‘Woke’ is not enough. We really need to speak out

James McAvoy was shocked by racist and sexist abuse his co-stars received during a recent theatre run in Glasgow  (Photo by Jun Sato/WireImage).
James McAvoy was shocked by racist and sexist abuse his co-stars received during a recent theatre run in Glasgow (Photo by Jun Sato/WireImage).

AS someone who spent a 30-year career in aviation fighting racism in my workplace, I agree with most of what Neil Mackay writes (“James McAvoy is right, Scotland is racist. The solution: get more woke”, December 1). However, some quibbles.

It would be more accurate to say that there are many racists in Scotland, not all of them white Caucasians. Racism has permeated and become normalised in many of our institutions, just as it has in the London Fire Brigade, the Metropolitan Police and, it appears, among some of those connected to the Royal Family (“Royal aide steps down in row over comments to black guest”, December 1).

I’m not sure that Mr Mackay is right when he states “The more ethnically diverse somewhere is, the less racism you’ll find”. Obviously, if there are fewer people of colour in a population there will be fewer targets for the racists, but I don’t see evidence that more diversity necessarily produces less racism.

As a solution, Mr Mackay urges us all to be more woke and more “alert to issues of racial and social justice”, but alertness isn’t enough. Individuals need to act, to speak out when they hear friends and colleagues make obnoxious remarks, be they racist, misogynistic or homophobic.

It isn’t easy, I know: I was punished by my employer for speaking up, and received numerous abusive and threatening messages from colleagues. But I don’t regret “putting my head above the parapet”, as my line manager put it. It was the right thing to do.

Those who oppose racism can look for inspiration to Rosa Parks who, 67 years ago yesterday, was arrested in Montgomery, Alabama, for refusing to give up her seat to a white man.

Hopefully The Herald will remember Rosa Parks Day for next year’s “On this day” section. A simple act that produced a spark that grew into a flame.

If all those of good faith did those simple acts we could maybe build a society here in Scotland where, in Dr Martin Luther King’s words, people are judged by the “content of their character” and not by their colour, gender, religion or accent.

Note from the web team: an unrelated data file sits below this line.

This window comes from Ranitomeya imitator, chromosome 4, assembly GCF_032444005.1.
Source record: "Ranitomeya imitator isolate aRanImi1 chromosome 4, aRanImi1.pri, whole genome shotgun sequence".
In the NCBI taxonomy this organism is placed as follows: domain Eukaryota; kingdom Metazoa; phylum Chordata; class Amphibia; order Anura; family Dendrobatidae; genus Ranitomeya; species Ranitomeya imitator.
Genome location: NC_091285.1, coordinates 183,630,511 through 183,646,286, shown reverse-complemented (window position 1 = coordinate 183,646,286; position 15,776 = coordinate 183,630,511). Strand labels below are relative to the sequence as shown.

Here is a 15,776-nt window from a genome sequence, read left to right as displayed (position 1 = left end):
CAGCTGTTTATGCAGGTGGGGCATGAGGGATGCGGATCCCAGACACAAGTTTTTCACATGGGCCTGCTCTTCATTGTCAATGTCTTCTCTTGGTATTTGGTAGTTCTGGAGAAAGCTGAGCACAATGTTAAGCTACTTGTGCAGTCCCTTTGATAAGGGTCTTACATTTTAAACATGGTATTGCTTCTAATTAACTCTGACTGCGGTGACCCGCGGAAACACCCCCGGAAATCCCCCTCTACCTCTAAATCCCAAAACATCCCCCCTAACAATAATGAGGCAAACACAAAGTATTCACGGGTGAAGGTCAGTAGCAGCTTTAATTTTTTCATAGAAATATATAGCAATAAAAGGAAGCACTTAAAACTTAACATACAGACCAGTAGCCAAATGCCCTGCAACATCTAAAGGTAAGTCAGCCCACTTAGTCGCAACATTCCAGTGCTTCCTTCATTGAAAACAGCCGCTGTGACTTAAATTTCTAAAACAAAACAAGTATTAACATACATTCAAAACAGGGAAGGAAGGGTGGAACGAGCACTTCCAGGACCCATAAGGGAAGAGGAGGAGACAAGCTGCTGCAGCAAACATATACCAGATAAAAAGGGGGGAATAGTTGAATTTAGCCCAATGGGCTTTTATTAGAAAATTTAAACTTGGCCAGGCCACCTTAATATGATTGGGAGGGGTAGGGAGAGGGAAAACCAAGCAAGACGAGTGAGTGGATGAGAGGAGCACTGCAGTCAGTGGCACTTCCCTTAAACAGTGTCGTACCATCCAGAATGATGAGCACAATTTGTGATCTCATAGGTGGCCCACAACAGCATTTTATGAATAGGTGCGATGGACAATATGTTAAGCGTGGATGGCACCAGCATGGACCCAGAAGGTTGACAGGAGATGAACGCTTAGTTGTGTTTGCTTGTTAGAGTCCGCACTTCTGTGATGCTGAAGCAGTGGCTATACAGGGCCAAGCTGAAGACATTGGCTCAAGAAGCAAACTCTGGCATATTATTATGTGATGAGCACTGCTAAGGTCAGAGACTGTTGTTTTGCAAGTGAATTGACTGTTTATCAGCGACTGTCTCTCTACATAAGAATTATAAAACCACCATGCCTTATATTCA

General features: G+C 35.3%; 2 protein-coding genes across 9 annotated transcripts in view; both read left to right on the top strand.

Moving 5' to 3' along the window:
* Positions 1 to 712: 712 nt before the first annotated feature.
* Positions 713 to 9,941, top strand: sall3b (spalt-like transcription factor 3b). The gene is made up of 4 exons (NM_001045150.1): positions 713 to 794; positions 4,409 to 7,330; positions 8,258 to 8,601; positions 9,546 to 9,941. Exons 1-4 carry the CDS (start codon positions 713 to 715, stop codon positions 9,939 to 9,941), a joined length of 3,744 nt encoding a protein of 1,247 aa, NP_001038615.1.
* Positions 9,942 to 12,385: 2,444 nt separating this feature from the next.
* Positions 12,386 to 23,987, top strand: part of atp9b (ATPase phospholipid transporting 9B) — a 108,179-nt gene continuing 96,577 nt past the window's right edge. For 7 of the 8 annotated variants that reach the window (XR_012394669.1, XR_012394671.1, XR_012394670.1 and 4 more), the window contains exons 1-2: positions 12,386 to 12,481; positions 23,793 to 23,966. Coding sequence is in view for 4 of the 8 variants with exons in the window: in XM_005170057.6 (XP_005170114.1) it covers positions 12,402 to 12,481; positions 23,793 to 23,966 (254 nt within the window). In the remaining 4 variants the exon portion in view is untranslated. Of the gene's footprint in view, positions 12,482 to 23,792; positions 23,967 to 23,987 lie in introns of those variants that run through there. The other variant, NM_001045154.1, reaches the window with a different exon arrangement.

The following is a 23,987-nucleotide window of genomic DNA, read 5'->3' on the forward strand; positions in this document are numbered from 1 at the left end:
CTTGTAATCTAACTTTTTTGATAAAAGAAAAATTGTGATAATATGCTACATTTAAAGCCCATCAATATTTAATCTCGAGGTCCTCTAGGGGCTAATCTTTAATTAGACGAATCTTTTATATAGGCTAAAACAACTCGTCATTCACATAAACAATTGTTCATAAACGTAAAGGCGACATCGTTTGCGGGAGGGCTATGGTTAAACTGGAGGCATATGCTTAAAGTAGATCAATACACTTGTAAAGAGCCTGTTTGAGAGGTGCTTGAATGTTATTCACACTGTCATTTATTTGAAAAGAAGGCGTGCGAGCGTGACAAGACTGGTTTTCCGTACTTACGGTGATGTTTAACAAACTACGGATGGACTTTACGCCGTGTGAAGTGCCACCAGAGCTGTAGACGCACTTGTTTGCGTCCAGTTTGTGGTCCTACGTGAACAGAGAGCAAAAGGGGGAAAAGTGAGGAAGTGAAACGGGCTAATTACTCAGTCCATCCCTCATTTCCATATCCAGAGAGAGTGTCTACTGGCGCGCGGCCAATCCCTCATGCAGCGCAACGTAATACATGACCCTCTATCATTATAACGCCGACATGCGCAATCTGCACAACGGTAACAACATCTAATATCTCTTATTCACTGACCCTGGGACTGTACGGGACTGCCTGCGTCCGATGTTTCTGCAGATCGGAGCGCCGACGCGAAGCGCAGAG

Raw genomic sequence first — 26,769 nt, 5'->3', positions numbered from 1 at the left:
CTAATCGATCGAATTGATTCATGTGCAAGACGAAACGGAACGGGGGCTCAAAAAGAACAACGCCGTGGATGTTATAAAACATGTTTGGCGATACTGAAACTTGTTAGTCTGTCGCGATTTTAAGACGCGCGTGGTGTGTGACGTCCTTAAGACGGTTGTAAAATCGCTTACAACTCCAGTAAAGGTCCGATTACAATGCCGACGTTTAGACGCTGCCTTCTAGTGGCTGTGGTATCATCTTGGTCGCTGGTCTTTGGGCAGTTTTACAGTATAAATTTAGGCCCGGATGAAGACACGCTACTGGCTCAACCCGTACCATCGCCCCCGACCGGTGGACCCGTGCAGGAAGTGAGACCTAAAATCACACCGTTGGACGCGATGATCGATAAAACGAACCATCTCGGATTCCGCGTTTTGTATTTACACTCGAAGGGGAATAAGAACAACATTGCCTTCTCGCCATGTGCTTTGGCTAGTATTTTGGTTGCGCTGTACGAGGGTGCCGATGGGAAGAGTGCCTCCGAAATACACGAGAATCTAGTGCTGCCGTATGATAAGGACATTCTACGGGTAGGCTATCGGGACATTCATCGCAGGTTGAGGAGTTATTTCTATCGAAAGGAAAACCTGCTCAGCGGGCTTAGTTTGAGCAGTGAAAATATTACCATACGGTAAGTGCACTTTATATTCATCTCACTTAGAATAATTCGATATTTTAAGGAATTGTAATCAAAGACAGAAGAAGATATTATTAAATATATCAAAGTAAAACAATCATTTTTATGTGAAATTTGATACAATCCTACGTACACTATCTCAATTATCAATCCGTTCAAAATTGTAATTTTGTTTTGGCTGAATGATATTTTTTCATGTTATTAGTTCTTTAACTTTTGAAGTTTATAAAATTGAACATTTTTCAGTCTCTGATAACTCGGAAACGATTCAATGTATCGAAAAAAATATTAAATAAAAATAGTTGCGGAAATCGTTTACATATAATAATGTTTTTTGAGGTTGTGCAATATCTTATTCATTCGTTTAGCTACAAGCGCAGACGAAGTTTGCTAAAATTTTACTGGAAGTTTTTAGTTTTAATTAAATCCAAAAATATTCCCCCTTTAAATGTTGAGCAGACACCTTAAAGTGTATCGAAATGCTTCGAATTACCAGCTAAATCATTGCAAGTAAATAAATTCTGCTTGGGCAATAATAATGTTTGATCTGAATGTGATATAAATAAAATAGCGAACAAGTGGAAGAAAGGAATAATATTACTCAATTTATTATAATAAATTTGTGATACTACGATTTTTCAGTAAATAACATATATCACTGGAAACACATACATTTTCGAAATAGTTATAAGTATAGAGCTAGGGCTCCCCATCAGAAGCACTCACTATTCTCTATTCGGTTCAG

Doug Maughan, Dunblane

Time to give the royal aide a break

I OBVIOUSLY don’t know the details of the Palace discrimination row but I do notice that an 83-year-old woman, who presumably has made a mistake, is now being vilified by much of the media and not exactly being supported by next king.

She is 83, for heaven’s sake. Give her a bit of a break. Why must those who are generations younger judge people in their own terms? They don’t realise that they too will be a bit out of touch one day or more prone to get things wrong. They don’t think of the huge changes that have occurred during the lady’s lifetime and to which she has adapted.

I am a bit younger (70). My attitudes have changed enormously over my lifetime, and rightly so. Nevertheless there are a number of areas, which I won’t enlarge upon though they are varied, where I am now a bit out of step with modern society. Maybe I should just be put down just because I often disagree with media, particularly BBC, moralising.
Angus MacEachran, Bridge of Don

All the way from Clydebank

IT’S not often that I defend members of the Royal household and I don’t intend to do so re Lady Susan Hussey’s remarks on this occasion.

However recently I had to attend an NHS clinic where the receptionist was a man, obviously of African descent.

As a professional genealogist, whose own immigrant ancestors came to the UK from Sligo, Ireland to find work, I am always fascinated to find out how people ‘end up’ in Glasgow.

“Where are you from?” I asked. “From Clydebank. I’m a Bankie”, he said.

Fortunately both of us laughed at this reply, at the same time. People in the west of Scotland are well used to be asked what school they went to, or which team they support, so perhaps “ Where are you from?” seems somewhat innocuous in comparison.

However, I will be more careful in the future.